We’ve got some great tips to help when talking to your loved one about home care.
Many older people will refuse to admit when they could do with some help. They don’t like to acknowledge that they are struggling, and they often have a fear of losing all independence. Or even worse, they fear becoming a burden to you.
These tips will help your broach this often difficult subject when it comes to talking about home care with your loved one.
– You might want to avoid using the terms “care” or “carer”. Instead, you could try referring to a carer as a “personal assistant” there to provide help.
– Avoid focussing the conversation with your loved one on what things they “struggle with”. Instead give examples of how much “easier” and “nicer” things would be having someone there to help! Focus on the positives and benefits of having home care.
– Make the effort to bond with your loved one’s carers, especially when in front of your loved one. You want your loved one to see the carers as “friends”. Plus it will only help if you form good relationships with the carers yourself. This can rub off onto your loved one and positively influence and help build a good relationship with their carers.
– Involve your loved one as much as possible in the process of arranging for home care. Ask them questions on their thoughts and opinions. It will only help if the decisions made are their own, rather than being your decisions enforced on them.
– Talk about other people that receive home care. Reassure your loved one that there is nothing “wrong” with receiving care, and that many people are receiving it. Give examples of others’ positive experiences, emphasising how much having home care enriched their lives. Make them feel more comfortable with the idea by normalising it and letting them know how common it is.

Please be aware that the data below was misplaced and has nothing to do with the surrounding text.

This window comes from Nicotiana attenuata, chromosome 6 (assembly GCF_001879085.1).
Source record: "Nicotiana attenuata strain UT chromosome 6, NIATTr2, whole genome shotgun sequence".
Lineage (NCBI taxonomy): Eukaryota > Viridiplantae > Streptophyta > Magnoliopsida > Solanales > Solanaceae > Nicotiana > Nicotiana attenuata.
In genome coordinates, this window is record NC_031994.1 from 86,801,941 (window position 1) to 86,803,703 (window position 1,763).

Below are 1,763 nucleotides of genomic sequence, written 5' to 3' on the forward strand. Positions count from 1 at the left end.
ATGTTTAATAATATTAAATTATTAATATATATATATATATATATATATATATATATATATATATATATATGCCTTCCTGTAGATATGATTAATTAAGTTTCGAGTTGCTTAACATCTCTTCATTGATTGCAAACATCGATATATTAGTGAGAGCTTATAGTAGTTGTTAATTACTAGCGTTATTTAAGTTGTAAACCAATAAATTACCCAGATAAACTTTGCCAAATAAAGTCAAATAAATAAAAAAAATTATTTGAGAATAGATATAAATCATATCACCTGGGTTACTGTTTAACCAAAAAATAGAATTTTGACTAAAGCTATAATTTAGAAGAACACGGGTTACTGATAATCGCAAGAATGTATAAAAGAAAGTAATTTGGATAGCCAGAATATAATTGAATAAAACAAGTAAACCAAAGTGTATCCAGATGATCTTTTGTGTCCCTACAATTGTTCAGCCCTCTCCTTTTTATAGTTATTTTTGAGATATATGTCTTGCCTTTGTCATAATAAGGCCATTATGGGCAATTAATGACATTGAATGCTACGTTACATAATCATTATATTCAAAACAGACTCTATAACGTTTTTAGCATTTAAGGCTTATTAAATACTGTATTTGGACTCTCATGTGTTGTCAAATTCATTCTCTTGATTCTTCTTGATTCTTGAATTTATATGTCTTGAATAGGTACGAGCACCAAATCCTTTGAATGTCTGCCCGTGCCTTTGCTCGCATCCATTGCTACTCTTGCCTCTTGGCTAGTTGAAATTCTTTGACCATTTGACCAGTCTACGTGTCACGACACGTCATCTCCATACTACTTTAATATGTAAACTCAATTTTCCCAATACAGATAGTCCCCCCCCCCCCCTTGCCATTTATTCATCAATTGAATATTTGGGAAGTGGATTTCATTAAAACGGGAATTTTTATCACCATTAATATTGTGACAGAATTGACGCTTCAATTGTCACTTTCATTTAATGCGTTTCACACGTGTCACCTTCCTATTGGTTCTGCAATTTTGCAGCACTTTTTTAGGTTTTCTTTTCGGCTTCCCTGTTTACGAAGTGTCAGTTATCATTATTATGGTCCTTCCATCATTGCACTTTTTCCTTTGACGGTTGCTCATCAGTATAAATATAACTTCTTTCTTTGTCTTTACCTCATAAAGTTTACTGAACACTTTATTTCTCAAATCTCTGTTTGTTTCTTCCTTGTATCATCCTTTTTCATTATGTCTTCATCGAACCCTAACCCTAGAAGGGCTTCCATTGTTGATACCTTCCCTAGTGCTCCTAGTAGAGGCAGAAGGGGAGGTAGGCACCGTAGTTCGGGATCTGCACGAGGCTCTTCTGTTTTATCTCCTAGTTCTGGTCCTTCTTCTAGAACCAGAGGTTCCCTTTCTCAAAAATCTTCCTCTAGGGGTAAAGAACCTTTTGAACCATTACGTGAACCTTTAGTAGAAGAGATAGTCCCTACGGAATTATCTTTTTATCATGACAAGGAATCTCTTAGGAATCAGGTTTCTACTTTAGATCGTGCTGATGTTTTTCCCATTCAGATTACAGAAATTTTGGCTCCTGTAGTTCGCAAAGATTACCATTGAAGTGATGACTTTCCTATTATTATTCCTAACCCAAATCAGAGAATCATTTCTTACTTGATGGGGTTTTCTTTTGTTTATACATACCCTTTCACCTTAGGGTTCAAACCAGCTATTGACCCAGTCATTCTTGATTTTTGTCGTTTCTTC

– Keep the conversation light and casual. Don’t treat it like a big deal. You want your loved one to feel relaxed about the idea.
– Don’t forget to involve other relevant family members or friends in the discussion too. You want to make sure that everyone is in agreement and on the same page. You don’t want to surprise other family members unexpectedly by just arranging home care without their knowledge or involvement. And just like how it is important to try and involve your loved one in the decision-making process, it is equally important to involve the rest of the family too. This can also go a long way in gaining their cooperation and approval.
Talking with your loved one about home care isn’t always easy, but if you keep these tips in mind, the conversation will be a lot easier.
At Kells Domiciliary, we have over 30 years experience of providing a high quality level of loving care, and we take pride in our high standards. If you would like to chat about how we can tailor our home care services to help you, please get in touch!